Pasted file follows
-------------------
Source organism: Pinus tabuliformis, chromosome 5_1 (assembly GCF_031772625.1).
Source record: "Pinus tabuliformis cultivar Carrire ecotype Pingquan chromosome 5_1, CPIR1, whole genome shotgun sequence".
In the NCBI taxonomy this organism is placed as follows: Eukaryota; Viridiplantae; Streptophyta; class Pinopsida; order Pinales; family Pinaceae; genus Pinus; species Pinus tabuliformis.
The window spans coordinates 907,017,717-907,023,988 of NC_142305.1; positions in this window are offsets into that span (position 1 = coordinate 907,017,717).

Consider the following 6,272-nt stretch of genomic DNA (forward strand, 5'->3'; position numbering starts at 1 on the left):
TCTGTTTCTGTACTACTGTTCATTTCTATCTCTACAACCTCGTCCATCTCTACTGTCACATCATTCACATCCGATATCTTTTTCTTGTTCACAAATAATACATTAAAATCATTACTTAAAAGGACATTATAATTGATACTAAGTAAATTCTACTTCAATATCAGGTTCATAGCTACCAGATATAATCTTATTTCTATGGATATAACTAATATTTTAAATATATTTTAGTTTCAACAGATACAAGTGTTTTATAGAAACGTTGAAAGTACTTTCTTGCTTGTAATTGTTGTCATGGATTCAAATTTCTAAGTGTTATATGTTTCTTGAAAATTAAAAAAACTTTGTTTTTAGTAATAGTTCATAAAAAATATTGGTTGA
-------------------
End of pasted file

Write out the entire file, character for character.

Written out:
Source organism: Pinus tabuliformis, chromosome 5_1 (assembly GCF_031772625.1).
Source record: "Pinus tabuliformis cultivar Carrire ecotype Pingquan chromosome 5_1, CPIR1, whole genome shotgun sequence".
In the NCBI taxonomy this organism is placed as follows: Eukaryota; Viridiplantae; Streptophyta; class Pinopsida; order Pinales; family Pinaceae; genus Pinus; species Pinus tabuliformis.
The window spans coordinates 907,017,717-907,023,988 of NC_142305.1; positions in this window are offsets into that span (position 1 = coordinate 907,017,717).

Consider the following 6,272-nt stretch of genomic DNA (forward strand, 5'->3'; position numbering starts at 1 on the left):
TCTGTTTCTGTACTACTGTTCATTTCTATCTCTACAACCTCGTCCATCTCTACTGTCACATCATTCACATCCGATATCTTTTTCTTGTTCACAAATAATACATTAAAATCATTACTTAAAAGGACATTATAATTGATACTAAGTAAATTCTACTTCAATATCAGGTTCATAGCTACCAGATATAATCTTATTTCTATGGATATAACTAATATTTTAAATATATTTTAGTTTCAACAGATACAAGTGTTTTATAGAAACGTTGAAAGTACTTTCTTGCTTGTAATTGTTGTCATGGATTCAAATTTCTAAGTGTTATATGTTTCTTGAAAATTAAAAAAACTTTGTTTTTAGTAATAGTTCATAAAAAATATTGGTTGA